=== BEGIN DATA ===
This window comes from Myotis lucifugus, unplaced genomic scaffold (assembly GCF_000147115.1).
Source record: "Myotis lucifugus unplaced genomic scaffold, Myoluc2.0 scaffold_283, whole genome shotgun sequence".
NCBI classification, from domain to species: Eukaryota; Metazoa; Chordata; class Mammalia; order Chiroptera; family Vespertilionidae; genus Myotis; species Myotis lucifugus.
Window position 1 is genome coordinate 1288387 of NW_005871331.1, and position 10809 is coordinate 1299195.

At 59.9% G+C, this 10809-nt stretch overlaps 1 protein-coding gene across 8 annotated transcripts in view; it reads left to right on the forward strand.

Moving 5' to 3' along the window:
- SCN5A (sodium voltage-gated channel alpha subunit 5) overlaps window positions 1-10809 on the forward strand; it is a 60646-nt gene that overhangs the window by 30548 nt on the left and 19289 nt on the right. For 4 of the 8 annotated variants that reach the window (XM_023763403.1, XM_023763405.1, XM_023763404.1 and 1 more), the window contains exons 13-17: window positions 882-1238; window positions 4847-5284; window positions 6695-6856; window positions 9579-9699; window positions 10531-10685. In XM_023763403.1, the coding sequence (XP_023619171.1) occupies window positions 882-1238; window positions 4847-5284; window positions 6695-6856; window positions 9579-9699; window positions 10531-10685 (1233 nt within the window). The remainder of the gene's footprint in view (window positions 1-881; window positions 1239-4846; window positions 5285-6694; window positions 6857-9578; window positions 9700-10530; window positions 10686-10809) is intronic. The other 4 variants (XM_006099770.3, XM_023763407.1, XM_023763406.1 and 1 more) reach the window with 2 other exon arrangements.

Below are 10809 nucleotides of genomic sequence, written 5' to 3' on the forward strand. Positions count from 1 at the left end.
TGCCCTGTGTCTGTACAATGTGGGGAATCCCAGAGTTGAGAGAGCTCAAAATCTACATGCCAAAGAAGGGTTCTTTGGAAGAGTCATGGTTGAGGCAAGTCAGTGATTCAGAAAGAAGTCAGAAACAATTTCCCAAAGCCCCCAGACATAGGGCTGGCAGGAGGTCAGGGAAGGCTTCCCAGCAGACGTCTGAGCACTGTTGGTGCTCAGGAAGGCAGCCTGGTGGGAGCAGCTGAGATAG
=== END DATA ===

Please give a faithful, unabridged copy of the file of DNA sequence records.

This window comes from Myotis lucifugus, unplaced genomic scaffold (assembly GCF_000147115.1).
Source record: "Myotis lucifugus unplaced genomic scaffold, Myoluc2.0 scaffold_283, whole genome shotgun sequence".
NCBI classification, from domain to species: Eukaryota; Metazoa; Chordata; class Mammalia; order Chiroptera; family Vespertilionidae; genus Myotis; species Myotis lucifugus.
Window position 1 is genome coordinate 1288387 of NW_005871331.1, and position 10809 is coordinate 1299195.

At 59.9% G+C, this 10809-nt stretch overlaps 1 protein-coding gene across 8 annotated transcripts in view; it reads left to right on the forward strand.

Moving 5' to 3' along the window:
- SCN5A (sodium voltage-gated channel alpha subunit 5) overlaps window positions 1-10809 on the forward strand; it is a 60646-nt gene that overhangs the window by 30548 nt on the left and 19289 nt on the right. For 4 of the 8 annotated variants that reach the window (XM_023763403.1, XM_023763405.1, XM_023763404.1 and 1 more), the window contains exons 13-17: window positions 882-1238; window positions 4847-5284; window positions 6695-6856; window positions 9579-9699; window positions 10531-10685. In XM_023763403.1, the coding sequence (XP_023619171.1) occupies window positions 882-1238; window positions 4847-5284; window positions 6695-6856; window positions 9579-9699; window positions 10531-10685 (1233 nt within the window). The remainder of the gene's footprint in view (window positions 1-881; window positions 1239-4846; window positions 5285-6694; window positions 6857-9578; window positions 9700-10530; window positions 10686-10809) is intronic. The other 4 variants (XM_006099770.3, XM_023763407.1, XM_023763406.1 and 1 more) reach the window with 2 other exon arrangements.

Below are 10809 nucleotides of genomic sequence, written 5' to 3' on the forward strand. Positions count from 1 at the left end.
TGCCCTGTGTCTGTACAATGTGGGGAATCCCAGAGTTGAGAGAGCTCAAAATCTACATGCCAAAGAAGGGTTCTTTGGAAGAGTCATGGTTGAGGCAAGTCAGTGATTCAGAAAGAAGTCAGAAACAATTTCCCAAAGCCCCCAGACATAGGGCTGGCAGGAGGTCAGGGAAGGCTTCCCAGCAGACGTCTGAGCACTGTTGGTGCTCAGGAAGGCAGCCTGGTGGGAGCAGCTGAGATAG